I mean, you will admit that the possibility of getting four ladies, one after the other in Reno, to be called your wife temporarily, and -- is not a great progress, because it doesn't solve the problem of belonging to some -- woman forever. These four are all at a discount.

So, I mean, four wives is -- just means not being married. That's all. You may call this a marriage, you see. And this -- of course this scandal goes on in this country, you see. Why they go to this length -- it's just for the jewelry.

What I have tried to say is that the problem of parenthood is all-embracing, is the problem of the tribe--and when we leave it now, as I unfortunately have to go on to other things, to the next chapter--I must remind you, that we have one word that may in English perhaps help you to understand the signifi-

cance of the tribal order. That's the word "alumnus."

In Virgil, there's a wonderful verse which has often been quoted, where Venus, the goddess of love, is called {alma parents}, nourishing mother. Unexpected for you to hear that Aphrodite, the god of love, is called "mother," because in your lingo, love is only there where you are quite sure that no children will come. "Safety first." But the goddess of love in Greece is simply the goddess of -- who -- from whom children spring. That's very simple, very direct. But it also allows you to become an alumnus, as you are an alumnus, I hope, one day of this university.

In our language for the last 200 years, since Mr. Newton and similar guys, we have driven a wedge between body and soul. And therefore, if you think of an alumnus, that's a man who has missed an examination. And if you think of a son or of a child, that's somebody who has been cradled in a home, physically. But obviously, the word "alumnus" is much more appropriate if it covers any relationship between the older and the younger generation. And an old parent, of course, gave as much the religion to his children, as he gave his body to his children, his offspring, you see.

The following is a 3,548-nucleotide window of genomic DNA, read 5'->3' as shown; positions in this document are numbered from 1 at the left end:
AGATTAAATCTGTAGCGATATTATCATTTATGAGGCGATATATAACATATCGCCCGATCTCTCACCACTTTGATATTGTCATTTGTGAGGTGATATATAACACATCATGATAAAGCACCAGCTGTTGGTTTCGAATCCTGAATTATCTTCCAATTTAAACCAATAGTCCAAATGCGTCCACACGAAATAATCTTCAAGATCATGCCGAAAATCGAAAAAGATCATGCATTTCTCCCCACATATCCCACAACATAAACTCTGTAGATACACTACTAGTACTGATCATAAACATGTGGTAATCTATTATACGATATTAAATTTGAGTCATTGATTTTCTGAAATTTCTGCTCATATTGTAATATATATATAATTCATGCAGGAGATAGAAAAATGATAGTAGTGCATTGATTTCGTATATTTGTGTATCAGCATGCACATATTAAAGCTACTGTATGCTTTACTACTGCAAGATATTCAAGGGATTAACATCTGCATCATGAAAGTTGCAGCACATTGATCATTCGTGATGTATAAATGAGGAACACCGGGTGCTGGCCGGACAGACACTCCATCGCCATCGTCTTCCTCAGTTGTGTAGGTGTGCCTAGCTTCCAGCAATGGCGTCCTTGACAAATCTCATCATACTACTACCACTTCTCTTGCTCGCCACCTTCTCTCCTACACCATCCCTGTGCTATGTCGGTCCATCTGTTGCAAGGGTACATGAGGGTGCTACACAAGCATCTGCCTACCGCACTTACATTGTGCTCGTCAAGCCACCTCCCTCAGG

Therefore, the word "alumnus" I think is important for you. Think of it, that the mother of the god -- of -- of -- of Troy was called "Alma" ; it's still a first name, the nourishing one, the -- which -- which gave you the milk to drink, the mother-milk to drink. And the word "alumnus" then today means not the man physically procreated, but the man having received the immortal nourishment from the speech, and the naming power of his mother.

I think that's interesting, that we cannot do without this little syllable of "a-l," which means "to nourish" in Latin, and in Greek, and in German. But you have killed it, or isolated it, degraded it by only speaking of the alumnus -- -na of the school. But you are also your parents' alumnus, you see, in the same sense. And I hope even more so, because if they -- you have real parents, they have given you -- their name. They have given you their spirit. And therefore, you are their alumnus. And on the other hand, of course, we are, as a -- living in this good country of America, we are nourished physically by the air, the climate, here the -- the prosperity, the physical graces of this country. So we are also in a natural sense the alumni of the soil, and of the people of this country, you understand.

So it is very sad that the stem "a-l," for "alumnus," and the stem "alere," for the word of the -- of the wet-nurse, for example, that this is today so separated in your lingo, that you never think that you cannot be an alumnus in a spiritual sense, unless it is also in a physical sense. Here, these buildings--aren't they of